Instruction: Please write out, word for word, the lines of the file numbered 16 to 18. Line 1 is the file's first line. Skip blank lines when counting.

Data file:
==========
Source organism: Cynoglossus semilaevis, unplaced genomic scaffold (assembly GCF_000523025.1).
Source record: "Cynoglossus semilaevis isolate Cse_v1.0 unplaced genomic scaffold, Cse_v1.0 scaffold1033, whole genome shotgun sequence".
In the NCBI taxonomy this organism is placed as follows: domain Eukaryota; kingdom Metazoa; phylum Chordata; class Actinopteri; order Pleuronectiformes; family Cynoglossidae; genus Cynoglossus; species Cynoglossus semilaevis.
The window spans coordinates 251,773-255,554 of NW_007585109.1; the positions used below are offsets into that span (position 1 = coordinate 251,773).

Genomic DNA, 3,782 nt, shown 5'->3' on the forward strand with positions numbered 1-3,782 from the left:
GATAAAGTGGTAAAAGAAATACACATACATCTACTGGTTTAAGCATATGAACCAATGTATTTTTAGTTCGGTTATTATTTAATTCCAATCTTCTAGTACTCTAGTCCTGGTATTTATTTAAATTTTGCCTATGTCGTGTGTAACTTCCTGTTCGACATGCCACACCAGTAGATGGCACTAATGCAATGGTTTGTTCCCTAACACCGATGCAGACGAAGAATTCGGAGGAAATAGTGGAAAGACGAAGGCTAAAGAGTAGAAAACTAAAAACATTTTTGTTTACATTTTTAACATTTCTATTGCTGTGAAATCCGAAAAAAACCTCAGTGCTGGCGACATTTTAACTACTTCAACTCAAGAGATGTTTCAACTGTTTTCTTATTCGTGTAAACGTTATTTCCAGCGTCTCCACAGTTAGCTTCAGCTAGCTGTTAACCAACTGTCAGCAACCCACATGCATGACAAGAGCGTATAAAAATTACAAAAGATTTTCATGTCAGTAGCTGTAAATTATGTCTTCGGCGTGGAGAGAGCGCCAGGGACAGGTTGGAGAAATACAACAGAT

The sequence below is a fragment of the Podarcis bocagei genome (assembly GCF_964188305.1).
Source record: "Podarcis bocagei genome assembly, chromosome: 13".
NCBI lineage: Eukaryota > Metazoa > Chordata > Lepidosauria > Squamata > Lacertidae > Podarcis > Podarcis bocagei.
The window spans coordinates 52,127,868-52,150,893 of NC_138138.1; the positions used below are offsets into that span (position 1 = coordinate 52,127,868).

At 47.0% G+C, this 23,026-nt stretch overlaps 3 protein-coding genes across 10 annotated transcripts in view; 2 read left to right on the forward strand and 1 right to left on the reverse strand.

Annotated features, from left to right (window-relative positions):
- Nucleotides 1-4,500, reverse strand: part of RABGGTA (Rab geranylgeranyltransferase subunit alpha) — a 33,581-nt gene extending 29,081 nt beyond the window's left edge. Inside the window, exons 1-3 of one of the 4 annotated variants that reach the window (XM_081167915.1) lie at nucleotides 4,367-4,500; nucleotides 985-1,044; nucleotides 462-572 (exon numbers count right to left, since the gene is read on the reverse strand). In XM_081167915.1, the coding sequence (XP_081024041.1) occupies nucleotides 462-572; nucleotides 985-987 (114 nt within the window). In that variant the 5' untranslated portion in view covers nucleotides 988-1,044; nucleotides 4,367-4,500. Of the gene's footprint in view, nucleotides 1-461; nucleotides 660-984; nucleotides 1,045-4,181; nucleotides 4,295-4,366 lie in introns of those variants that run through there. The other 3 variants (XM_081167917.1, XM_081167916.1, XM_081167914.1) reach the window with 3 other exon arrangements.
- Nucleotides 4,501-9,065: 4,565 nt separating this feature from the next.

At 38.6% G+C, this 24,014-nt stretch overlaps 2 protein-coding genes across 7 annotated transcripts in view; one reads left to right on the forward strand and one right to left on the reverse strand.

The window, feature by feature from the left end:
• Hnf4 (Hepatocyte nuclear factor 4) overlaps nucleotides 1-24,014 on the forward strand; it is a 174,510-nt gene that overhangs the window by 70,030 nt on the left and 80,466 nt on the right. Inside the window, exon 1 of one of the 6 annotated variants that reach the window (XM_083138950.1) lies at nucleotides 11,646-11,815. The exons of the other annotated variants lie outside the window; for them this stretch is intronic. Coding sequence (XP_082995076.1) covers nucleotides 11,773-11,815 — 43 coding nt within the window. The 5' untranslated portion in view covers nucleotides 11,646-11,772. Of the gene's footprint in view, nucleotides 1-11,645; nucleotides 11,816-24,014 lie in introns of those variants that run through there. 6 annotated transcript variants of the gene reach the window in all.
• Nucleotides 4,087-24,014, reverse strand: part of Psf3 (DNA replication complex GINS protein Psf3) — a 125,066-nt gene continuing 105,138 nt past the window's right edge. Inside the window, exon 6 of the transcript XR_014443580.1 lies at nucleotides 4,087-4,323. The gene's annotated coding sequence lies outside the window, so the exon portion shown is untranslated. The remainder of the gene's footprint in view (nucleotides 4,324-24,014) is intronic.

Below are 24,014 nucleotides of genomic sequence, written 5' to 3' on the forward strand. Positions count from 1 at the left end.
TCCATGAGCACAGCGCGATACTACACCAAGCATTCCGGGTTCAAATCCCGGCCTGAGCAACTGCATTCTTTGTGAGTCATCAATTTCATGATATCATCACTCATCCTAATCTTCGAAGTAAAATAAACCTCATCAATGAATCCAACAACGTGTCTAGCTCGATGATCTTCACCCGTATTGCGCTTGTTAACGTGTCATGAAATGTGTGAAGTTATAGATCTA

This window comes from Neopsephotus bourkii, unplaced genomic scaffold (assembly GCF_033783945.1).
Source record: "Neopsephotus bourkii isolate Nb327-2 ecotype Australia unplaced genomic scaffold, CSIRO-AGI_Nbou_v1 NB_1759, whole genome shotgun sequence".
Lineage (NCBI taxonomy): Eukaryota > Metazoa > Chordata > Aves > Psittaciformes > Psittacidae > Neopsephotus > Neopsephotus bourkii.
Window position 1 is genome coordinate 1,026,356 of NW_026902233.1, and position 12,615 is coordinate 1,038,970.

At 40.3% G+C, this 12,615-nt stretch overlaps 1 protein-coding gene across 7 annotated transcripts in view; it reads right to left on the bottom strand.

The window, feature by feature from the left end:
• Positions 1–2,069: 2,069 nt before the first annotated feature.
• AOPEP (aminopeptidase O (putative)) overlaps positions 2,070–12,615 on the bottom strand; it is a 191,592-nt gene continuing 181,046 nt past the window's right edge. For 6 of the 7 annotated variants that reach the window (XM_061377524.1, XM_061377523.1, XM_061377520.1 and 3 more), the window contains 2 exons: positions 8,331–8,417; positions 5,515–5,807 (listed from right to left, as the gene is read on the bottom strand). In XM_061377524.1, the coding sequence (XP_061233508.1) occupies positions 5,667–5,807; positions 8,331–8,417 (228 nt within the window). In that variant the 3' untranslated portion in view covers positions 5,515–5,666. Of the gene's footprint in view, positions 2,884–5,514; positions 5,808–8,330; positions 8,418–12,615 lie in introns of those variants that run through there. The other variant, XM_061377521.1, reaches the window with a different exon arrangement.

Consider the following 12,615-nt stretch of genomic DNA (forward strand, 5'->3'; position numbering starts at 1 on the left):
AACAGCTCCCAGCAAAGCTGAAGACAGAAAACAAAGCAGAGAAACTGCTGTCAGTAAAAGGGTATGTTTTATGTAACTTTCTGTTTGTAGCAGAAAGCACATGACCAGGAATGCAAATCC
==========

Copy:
The window, feature by feature from the left end:
• Hnf4 (Hepatocyte nuclear factor 4) overlaps nucleotides 1-24,014 on the forward strand; it is a 174,510-nt gene that overhangs the window by 70,030 nt on the left and 80,466 nt on the right. Inside the window, exon 1 of one of the 6 annotated variants that reach the window (XM_083138950.1) lies at nucleotides 11,646-11,815. The exons of the other annotated variants lie outside the window; for them this stretch is intronic. Coding sequence (XP_082995076.1) covers nucleotides 11,773-11,815 — 43 coding nt within the window. The 5' untranslated portion in view covers nucleotides 11,646-11,772. Of the gene's footprint in view, nucleotides 1-11,645; nucleotides 11,816-24,014 lie in introns of those variants that run through there. 6 annotated transcript variants of the gene reach the window in all.
• Nucleotides 4,087-24,014, reverse strand: part of Psf3 (DNA replication complex GINS protein Psf3) — a 125,066-nt gene continuing 105,138 nt past the window's right edge. Inside the window, exon 6 of the transcript XR_014443580.1 lies at nucleotides 4,087-4,323. The gene's annotated coding sequence lies outside the window, so the exon portion shown is untranslated. The remainder of the gene's footprint in view (nucleotides 4,324-24,014) is intronic.